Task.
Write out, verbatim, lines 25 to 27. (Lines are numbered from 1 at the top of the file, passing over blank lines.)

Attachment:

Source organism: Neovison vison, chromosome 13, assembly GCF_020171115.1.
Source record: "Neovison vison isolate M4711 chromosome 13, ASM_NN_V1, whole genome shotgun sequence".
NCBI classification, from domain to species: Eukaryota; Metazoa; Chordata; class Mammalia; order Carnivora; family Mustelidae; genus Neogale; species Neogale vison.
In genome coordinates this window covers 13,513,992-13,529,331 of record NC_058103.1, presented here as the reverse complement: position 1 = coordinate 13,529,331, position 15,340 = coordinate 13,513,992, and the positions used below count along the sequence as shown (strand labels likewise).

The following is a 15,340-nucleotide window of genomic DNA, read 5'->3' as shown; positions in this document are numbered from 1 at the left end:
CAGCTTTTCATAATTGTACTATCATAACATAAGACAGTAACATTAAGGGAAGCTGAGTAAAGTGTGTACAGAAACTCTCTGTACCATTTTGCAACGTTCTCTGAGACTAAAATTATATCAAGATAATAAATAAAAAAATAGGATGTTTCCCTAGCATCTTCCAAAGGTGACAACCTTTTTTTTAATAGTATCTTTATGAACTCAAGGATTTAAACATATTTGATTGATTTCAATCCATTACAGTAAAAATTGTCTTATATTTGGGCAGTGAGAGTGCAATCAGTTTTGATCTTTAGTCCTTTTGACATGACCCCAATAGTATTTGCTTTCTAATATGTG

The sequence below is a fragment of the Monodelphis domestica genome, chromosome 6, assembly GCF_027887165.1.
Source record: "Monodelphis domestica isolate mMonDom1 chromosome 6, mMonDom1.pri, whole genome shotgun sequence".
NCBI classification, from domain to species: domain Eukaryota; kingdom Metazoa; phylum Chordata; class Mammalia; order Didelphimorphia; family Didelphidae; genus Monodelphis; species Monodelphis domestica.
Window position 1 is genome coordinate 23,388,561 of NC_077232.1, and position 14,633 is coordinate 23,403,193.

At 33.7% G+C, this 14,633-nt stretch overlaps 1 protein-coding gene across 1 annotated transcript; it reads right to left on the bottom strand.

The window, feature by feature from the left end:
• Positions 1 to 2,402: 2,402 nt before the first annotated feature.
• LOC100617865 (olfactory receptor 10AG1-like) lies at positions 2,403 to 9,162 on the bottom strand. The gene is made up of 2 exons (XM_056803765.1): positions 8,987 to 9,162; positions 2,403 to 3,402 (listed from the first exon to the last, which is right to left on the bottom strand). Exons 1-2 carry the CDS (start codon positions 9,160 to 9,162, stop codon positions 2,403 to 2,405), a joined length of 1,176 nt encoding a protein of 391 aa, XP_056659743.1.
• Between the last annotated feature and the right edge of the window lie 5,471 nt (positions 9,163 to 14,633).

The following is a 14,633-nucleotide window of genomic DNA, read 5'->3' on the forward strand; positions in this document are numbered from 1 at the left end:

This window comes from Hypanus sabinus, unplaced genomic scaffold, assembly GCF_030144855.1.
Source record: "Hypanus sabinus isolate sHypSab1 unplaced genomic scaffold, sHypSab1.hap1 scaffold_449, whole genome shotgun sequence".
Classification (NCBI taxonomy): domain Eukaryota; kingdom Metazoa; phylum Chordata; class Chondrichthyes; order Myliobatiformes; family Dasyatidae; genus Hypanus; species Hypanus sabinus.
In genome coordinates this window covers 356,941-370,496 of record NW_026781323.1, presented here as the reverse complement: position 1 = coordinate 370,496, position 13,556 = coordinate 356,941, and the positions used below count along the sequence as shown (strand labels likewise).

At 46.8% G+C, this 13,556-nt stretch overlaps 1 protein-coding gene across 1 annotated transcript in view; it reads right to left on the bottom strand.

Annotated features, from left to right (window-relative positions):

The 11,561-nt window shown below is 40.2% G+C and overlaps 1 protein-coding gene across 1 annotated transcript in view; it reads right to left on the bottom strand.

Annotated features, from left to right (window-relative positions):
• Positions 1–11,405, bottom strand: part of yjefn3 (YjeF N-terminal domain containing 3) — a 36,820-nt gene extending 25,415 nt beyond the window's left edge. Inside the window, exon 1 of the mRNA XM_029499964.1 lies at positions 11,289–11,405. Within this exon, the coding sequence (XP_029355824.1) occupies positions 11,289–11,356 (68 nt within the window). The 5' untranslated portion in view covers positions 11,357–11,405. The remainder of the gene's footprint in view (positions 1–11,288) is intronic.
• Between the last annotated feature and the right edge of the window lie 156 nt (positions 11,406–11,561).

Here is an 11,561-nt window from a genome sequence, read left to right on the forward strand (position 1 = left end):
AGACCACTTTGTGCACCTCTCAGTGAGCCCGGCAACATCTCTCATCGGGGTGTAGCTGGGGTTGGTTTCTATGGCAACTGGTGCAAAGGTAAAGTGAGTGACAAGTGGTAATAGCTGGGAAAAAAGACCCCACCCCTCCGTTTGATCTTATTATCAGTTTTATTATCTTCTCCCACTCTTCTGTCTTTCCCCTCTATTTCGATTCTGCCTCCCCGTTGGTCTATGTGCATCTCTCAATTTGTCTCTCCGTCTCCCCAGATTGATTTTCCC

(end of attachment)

• Positions 1–11,405, bottom strand: part of yjefn3 (YjeF N-terminal domain containing 3) — a 36,820-nt gene extending 25,415 nt beyond the window's left edge. Inside the window, exon 1 of the mRNA XM_029499964.1 lies at positions 11,289–11,405. Within this exon, the coding sequence (XP_029355824.1) occupies positions 11,289–11,356 (68 nt within the window). The 5' untranslated portion in view covers positions 11,357–11,405. The remainder of the gene's footprint in view (positions 1–11,288) is intronic.
• Between the last annotated feature and the right edge of the window lie 156 nt (positions 11,406–11,561).

Here is an 11,561-nt window from a genome sequence, read left to right on the forward strand (position 1 = left end):